By Gregg Shapiro
What a career the late lesbian singer/songwriter Lesley Gore had! Beginning as a teenager in the early 1960s, produced by Quincy Jones, Gore had massive hits with “It’s My Party,” “Judy’s Turn to Cry,” “You Don’t Own Me,” and others. She appeared on the Batman TV series as a sidekick to arch-criminal Cat Woman (Julie Newmar) singing “California Nights” (co-written by Marvin Hamlisch!). In 1980, “Out Here on My Own,” a song she co-wrote with brother Michael, appeared in the movie Fame and went on to be nominated for an Oscar. A few years before Fame, Gore and Quincy Jones reunited for the 1975 album Love Me by Name (Real Gone/A&M), which has been reissued on CD with two bonus cuts. Backed up by an extraordinary assortment of musicians, including Herbie Hancock, Dave Grusin, the Brothers Johnson, Harvey Mason, Jim Keltner, and Tom Scott, Gore perfectly captures the spirit and mood of 1975 with early disco beats, pop novelty, and jazz fusion on “Sometimes,” “Paranoia,” “Immortality,” “Other Lady,” and “Along the Way.”
You know that line about someone singing the phone book and still sounding fantastic? Ruthie Foster is one such vocalist whose singing voice is so breathtaking that it almost doesn’t matter what she’s singing—we’d still listen. Fortunately, the songs on her new album Joy Comes Back (Blue Corn Music) pass the phone-book test. Foster brings joy to the empowerment blues of Grace Pettis’ “Working Woman,” the soulful Four Tops cover “Loving You Is Sweeter Than Ever,” and the country pop of Chris Stapleton’s “What Are You Listening To?” Her timely reinterpretation of Black Sabbath’s “War Pigs” is especially profound.
No one could ever accuse Xiu Xiu of being accessible. But daringly experimental? Yes, always. Formed (and still led) by queer musician Jamie Stewart, Xiu Xiu challenges and rewards listeners on every album, sometimes even in the same song. Featuring a stellar lineup of guest artists, including drag legend Vaginal Davis, Forget (Polyvinyl), as it turns out, may actually be Xiu Xiu’s most broadly appealing release to date. “Get Up” is practically a pop song, while the adult language of the EDM/hip-hop hybrid of “The Call” has the potential to earn Xiu Xiu a whole new and diverse audience. There are even more dance beats to be found on the wondrous “Wondering” and the dramatic, unforgettable title cut. “Jenny Gogo” sounds like a tribute to the late Alan Vega and synth-minimalists Suicide, while “Queen of the Losers” pays homage to Low and Lodger-era Bowie.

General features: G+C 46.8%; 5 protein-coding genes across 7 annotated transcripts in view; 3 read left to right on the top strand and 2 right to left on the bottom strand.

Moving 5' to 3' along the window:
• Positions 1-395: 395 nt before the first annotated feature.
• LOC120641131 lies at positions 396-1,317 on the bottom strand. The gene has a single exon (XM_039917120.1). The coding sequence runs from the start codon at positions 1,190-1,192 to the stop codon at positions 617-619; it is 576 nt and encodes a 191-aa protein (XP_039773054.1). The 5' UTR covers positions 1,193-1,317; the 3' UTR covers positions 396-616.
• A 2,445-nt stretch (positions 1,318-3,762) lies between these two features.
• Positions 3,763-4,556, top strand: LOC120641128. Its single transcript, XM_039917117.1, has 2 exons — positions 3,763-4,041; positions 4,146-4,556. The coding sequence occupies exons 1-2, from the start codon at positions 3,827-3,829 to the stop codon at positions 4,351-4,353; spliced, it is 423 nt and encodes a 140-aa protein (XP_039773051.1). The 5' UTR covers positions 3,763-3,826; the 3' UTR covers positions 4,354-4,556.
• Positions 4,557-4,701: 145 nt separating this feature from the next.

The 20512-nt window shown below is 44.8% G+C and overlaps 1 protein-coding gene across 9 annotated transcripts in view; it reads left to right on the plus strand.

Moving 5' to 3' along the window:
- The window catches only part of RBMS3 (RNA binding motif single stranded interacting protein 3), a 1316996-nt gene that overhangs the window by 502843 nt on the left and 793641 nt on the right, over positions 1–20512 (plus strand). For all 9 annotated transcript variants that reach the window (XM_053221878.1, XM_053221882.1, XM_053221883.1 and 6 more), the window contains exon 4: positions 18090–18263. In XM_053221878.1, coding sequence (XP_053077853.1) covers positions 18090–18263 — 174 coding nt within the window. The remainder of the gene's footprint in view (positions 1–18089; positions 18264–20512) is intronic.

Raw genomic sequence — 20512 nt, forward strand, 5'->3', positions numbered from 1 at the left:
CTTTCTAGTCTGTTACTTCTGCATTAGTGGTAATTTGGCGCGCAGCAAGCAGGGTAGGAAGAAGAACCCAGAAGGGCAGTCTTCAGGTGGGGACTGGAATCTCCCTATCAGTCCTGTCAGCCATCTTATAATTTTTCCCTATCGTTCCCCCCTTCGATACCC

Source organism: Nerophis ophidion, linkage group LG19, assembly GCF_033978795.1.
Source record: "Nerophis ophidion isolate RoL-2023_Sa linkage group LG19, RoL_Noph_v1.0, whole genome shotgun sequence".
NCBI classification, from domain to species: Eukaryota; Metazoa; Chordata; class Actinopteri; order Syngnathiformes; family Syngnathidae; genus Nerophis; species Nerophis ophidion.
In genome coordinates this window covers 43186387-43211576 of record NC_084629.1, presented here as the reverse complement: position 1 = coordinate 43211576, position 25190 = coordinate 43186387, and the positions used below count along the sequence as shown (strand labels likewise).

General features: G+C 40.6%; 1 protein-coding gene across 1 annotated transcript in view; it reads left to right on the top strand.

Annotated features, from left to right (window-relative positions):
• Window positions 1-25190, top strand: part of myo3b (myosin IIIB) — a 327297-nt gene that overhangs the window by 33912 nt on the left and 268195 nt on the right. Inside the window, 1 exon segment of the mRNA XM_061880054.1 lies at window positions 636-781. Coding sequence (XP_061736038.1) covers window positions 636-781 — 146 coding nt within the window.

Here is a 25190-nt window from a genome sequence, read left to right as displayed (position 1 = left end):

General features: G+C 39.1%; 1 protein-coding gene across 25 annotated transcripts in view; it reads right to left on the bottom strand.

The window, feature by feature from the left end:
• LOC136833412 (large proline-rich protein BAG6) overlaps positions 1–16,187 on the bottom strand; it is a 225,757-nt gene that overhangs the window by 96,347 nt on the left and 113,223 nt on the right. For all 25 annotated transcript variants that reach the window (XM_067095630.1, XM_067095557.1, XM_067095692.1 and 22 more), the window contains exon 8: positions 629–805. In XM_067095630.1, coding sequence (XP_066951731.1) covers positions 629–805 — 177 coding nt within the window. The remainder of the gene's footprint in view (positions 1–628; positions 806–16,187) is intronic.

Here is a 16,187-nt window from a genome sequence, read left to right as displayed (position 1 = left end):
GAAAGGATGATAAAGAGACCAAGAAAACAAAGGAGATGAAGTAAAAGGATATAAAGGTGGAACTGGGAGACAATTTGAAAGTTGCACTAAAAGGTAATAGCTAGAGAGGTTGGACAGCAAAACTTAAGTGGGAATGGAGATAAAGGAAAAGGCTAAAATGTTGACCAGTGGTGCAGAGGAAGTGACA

Opening with the thrilling and aptly named “Dangerous,” the most perfect dance song of 2017 (so far), The xx takes its unique brand of electronic music to the next level on the incredible I See You (Young Turks). Out co-lead vocalist Romy Madley Croft ascends to dance-diva status on “Dangerous,” “I Dare You,” and “On Hold.” Fear not, The xx hasn’t abandoned the electro-atmospherics of its first two albums, as you can hear on “Say Something Loving,” “Lips,” “Test,” and “Brave for You.” The xx marks the spot.
On the exquisite Confessions (Nonesuch), queer composer Nico Muhly and Faroese singer/songwriter Teitur (Lassen) team up to create an album of haunting and lovely music that lingers in the atmosphere long after it has ended. Recorded with the Holland Baroque ensemble, these 14 achingly beautiful songs are an example of what occurs when unlikely collaborators come together on a project. Especially remarkable is how Muhly and Teitur still have room for playfulness in the midst of this stunning setting, as exemplified in the wonderful “Printer in the Morning” and “Don’t I Know You from Somewhere.” Very strongly recommended.
Almost 25 years after it debuted on Broadway, the William Finn/James Lapine gay musical Falsettos was revived in a new Broadway production starring Andrew Rannels, Christian Borle, and Stephanie J. Block. Combining the one-act musicals March of the Falsettos and Falsettoland into the first and second acts, Falsettos: 2016 Broadway Cast Recording (Ghostlight/Razor & Tie) begins in 1979 (with the classic opening number “Four Jews in a Room Bitching”) and continues over the course of 30 songs through 1981. Pre-dating Rent’s Broadway debut by a few years, Falsettos was one of the first musicals to incorporate the subject of AIDS into its premise.
Riot Grrrl goddesses Sleater-Kinney famously regrouped in 2015 for No Cities to Love, the band’s first studio album in 10 (!) years. While we patiently wait for another album (if there is one), we have the 13-track concert recording Live in Paris (Sub Pop). Recorded at La Cigale in 2015 during the band’s reunion tour, the disc naturally focuses on songs from the new album, but also generously includes beloved S-K tunes such as “I Wanna Be Your Joey Ramone,” “Dig Me Out,” “Start Together,” and “What’s Mine Is Yours.”
Gregg Shapiro is a regular contributor to OutSmart magazine.